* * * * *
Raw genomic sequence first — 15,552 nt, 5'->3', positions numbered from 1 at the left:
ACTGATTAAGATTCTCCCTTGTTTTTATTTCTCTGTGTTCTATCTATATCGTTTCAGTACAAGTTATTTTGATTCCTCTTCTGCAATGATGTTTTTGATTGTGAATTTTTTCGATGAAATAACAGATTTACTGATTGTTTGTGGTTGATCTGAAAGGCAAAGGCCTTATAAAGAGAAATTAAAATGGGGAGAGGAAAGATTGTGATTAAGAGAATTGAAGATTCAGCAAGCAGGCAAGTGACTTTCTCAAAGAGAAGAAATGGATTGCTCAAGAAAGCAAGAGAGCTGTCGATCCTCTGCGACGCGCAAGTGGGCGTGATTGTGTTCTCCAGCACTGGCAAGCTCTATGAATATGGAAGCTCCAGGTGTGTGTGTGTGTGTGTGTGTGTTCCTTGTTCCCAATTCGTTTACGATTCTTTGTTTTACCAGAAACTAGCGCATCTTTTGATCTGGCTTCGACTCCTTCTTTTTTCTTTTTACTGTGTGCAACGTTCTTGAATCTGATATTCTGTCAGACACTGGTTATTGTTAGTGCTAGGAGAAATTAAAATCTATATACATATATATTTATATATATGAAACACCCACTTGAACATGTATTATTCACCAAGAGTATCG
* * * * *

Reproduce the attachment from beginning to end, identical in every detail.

Raw genomic sequence first — 15,552 nt, 5'->3', positions numbered from 1 at the left:
ACTGATTAAGATTCTCCCTTGTTTTTATTTCTCTGTGTTCTATCTATATCGTTTCAGTACAAGTTATTTTGATTCCTCTTCTGCAATGATGTTTTTGATTGTGAATTTTTTCGATGAAATAACAGATTTACTGATTGTTTGTGGTTGATCTGAAAGGCAAAGGCCTTATAAAGAGAAATTAAAATGGGGAGAGGAAAGATTGTGATTAAGAGAATTGAAGATTCAGCAAGCAGGCAAGTGACTTTCTCAAAGAGAAGAAATGGATTGCTCAAGAAAGCAAGAGAGCTGTCGATCCTCTGCGACGCGCAAGTGGGCGTGATTGTGTTCTCCAGCACTGGCAAGCTCTATGAATATGGAAGCTCCAGGTGTGTGTGTGTGTGTGTGTGTGTTCCTTGTTCCCAATTCGTTTACGATTCTTTGTTTTACCAGAAACTAGCGCATCTTTTGATCTGGCTTCGACTCCTTCTTTTTTCTTTTTACTGTGTGCAACGTTCTTGAATCTGATATTCTGTCAGACACTGGTTATTGTTAGTGCTAGGAGAAATTAAAATCTATATACATATATATTTATATATATGAAACACCCACTTGAACATGTATTATTCACCAAGAGTATCG